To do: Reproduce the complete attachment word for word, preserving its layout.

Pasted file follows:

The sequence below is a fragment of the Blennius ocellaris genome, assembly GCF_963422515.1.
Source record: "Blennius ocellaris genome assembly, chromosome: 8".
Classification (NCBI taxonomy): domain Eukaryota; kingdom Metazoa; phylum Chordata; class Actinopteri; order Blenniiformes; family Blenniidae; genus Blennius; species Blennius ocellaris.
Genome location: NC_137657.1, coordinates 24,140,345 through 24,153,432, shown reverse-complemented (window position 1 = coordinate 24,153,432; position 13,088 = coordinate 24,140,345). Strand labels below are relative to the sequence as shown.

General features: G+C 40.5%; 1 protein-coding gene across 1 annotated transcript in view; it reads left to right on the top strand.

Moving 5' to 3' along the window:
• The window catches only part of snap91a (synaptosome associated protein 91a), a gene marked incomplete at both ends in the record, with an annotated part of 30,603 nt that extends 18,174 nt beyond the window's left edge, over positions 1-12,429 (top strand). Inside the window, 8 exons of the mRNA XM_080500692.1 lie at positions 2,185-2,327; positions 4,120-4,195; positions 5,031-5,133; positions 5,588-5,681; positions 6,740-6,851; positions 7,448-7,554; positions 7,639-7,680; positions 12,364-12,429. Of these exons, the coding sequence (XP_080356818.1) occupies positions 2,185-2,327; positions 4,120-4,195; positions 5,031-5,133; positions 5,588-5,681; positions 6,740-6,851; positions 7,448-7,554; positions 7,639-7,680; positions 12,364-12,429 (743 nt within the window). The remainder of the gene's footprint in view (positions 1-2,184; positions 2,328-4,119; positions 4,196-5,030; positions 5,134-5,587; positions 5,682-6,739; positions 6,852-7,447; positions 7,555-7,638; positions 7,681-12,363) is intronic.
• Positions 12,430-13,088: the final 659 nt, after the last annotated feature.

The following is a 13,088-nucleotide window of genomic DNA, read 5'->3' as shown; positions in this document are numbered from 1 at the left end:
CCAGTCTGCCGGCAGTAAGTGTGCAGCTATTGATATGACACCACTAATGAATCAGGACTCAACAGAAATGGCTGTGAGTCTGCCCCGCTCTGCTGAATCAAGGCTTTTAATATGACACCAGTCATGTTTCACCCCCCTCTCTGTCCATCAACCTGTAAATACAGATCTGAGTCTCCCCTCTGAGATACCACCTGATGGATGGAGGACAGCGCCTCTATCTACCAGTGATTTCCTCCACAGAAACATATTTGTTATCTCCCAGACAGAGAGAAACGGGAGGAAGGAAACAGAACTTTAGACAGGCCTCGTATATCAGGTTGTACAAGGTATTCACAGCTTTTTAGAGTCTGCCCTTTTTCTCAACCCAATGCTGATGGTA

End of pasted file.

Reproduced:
The sequence below is a fragment of the Blennius ocellaris genome, assembly GCF_963422515.1.
Source record: "Blennius ocellaris genome assembly, chromosome: 8".
Classification (NCBI taxonomy): domain Eukaryota; kingdom Metazoa; phylum Chordata; class Actinopteri; order Blenniiformes; family Blenniidae; genus Blennius; species Blennius ocellaris.
Genome location: NC_137657.1, coordinates 24,140,345 through 24,153,432, shown reverse-complemented (window position 1 = coordinate 24,153,432; position 13,088 = coordinate 24,140,345). Strand labels below are relative to the sequence as shown.

General features: G+C 40.5%; 1 protein-coding gene across 1 annotated transcript in view; it reads left to right on the top strand.

Moving 5' to 3' along the window:
• The window catches only part of snap91a (synaptosome associated protein 91a), a gene marked incomplete at both ends in the record, with an annotated part of 30,603 nt that extends 18,174 nt beyond the window's left edge, over positions 1-12,429 (top strand). Inside the window, 8 exons of the mRNA XM_080500692.1 lie at positions 2,185-2,327; positions 4,120-4,195; positions 5,031-5,133; positions 5,588-5,681; positions 6,740-6,851; positions 7,448-7,554; positions 7,639-7,680; positions 12,364-12,429. Of these exons, the coding sequence (XP_080356818.1) occupies positions 2,185-2,327; positions 4,120-4,195; positions 5,031-5,133; positions 5,588-5,681; positions 6,740-6,851; positions 7,448-7,554; positions 7,639-7,680; positions 12,364-12,429 (743 nt within the window). The remainder of the gene's footprint in view (positions 1-2,184; positions 2,328-4,119; positions 4,196-5,030; positions 5,134-5,587; positions 5,682-6,739; positions 6,852-7,447; positions 7,555-7,638; positions 7,681-12,363) is intronic.
• Positions 12,430-13,088: the final 659 nt, after the last annotated feature.

The following is a 13,088-nucleotide window of genomic DNA, read 5'->3' as shown; positions in this document are numbered from 1 at the left end:
CCAGTCTGCCGGCAGTAAGTGTGCAGCTATTGATATGACACCACTAATGAATCAGGACTCAACAGAAATGGCTGTGAGTCTGCCCCGCTCTGCTGAATCAAGGCTTTTAATATGACACCAGTCATGTTTCACCCCCCTCTCTGTCCATCAACCTGTAAATACAGATCTGAGTCTCCCCTCTGAGATACCACCTGATGGATGGAGGACAGCGCCTCTATCTACCAGTGATTTCCTCCACAGAAACATATTTGTTATCTCCCAGACAGAGAGAAACGGGAGGAAGGAAACAGAACTTTAGACAGGCCTCGTATATCAGGTTGTACAAGGTATTCACAGCTTTTTAGAGTCTGCCCTTTTTCTCAACCCAATGCTGATGGTA